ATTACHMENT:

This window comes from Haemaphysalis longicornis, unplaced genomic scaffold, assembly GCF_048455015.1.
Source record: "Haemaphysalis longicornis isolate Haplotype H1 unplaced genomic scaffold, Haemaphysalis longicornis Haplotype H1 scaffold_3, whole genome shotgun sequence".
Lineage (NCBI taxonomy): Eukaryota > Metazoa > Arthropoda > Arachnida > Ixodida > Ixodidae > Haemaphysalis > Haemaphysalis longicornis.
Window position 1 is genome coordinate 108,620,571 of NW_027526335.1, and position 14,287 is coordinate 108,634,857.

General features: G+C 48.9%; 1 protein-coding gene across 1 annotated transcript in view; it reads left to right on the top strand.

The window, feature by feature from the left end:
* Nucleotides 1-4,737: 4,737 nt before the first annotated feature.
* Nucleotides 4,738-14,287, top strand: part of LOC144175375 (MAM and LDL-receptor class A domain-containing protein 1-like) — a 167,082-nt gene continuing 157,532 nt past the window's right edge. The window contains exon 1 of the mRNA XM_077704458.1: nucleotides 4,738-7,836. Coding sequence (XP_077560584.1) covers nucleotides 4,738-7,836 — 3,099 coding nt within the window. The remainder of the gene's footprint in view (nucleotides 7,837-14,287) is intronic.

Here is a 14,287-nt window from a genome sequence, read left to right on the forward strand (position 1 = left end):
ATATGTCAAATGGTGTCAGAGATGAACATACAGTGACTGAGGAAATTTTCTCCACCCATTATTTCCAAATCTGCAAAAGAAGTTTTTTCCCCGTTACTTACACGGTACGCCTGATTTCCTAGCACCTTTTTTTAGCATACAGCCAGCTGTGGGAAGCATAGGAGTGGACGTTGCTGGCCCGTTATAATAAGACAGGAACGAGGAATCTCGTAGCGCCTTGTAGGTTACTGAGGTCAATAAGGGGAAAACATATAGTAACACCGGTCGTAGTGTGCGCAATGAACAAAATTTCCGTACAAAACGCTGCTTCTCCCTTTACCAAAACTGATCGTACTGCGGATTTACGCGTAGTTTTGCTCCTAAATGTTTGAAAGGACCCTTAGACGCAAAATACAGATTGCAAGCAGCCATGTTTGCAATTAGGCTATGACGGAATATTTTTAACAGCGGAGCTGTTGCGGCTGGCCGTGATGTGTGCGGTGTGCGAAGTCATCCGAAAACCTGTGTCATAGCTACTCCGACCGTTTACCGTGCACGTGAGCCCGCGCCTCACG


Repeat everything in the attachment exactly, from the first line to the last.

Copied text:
This window comes from Haemaphysalis longicornis, unplaced genomic scaffold, assembly GCF_048455015.1.
Source record: "Haemaphysalis longicornis isolate Haplotype H1 unplaced genomic scaffold, Haemaphysalis longicornis Haplotype H1 scaffold_3, whole genome shotgun sequence".
Lineage (NCBI taxonomy): Eukaryota > Metazoa > Arthropoda > Arachnida > Ixodida > Ixodidae > Haemaphysalis > Haemaphysalis longicornis.
Window position 1 is genome coordinate 108,620,571 of NW_027526335.1, and position 14,287 is coordinate 108,634,857.

General features: G+C 48.9%; 1 protein-coding gene across 1 annotated transcript in view; it reads left to right on the top strand.

The window, feature by feature from the left end:
* Nucleotides 1-4,737: 4,737 nt before the first annotated feature.
* Nucleotides 4,738-14,287, top strand: part of LOC144175375 (MAM and LDL-receptor class A domain-containing protein 1-like) — a 167,082-nt gene continuing 157,532 nt past the window's right edge. The window contains exon 1 of the mRNA XM_077704458.1: nucleotides 4,738-7,836. Coding sequence (XP_077560584.1) covers nucleotides 4,738-7,836 — 3,099 coding nt within the window. The remainder of the gene's footprint in view (nucleotides 7,837-14,287) is intronic.

Here is a 14,287-nt window from a genome sequence, read left to right on the forward strand (position 1 = left end):
ATATGTCAAATGGTGTCAGAGATGAACATACAGTGACTGAGGAAATTTTCTCCACCCATTATTTCCAAATCTGCAAAAGAAGTTTTTTCCCCGTTACTTACACGGTACGCCTGATTTCCTAGCACCTTTTTTTAGCATACAGCCAGCTGTGGGAAGCATAGGAGTGGACGTTGCTGGCCCGTTATAATAAGACAGGAACGAGGAATCTCGTAGCGCCTTGTAGGTTACTGAGGTCAATAAGGGGAAAACATATAGTAACACCGGTCGTAGTGTGCGCAATGAACAAAATTTCCGTACAAAACGCTGCTTCTCCCTTTACCAAAACTGATCGTACTGCGGATTTACGCGTAGTTTTGCTCCTAAATGTTTGAAAGGACCCTTAGACGCAAAATACAGATTGCAAGCAGCCATGTTTGCAATTAGGCTATGACGGAATATTTTTAACAGCGGAGCTGTTGCGGCTGGCCGTGATGTGTGCGGTGTGCGAAGTCATCCGAAAACCTGTGTCATAGCTACTCCGACCGTTTACCGTGCACGTGAGCCCGCGCCTCACG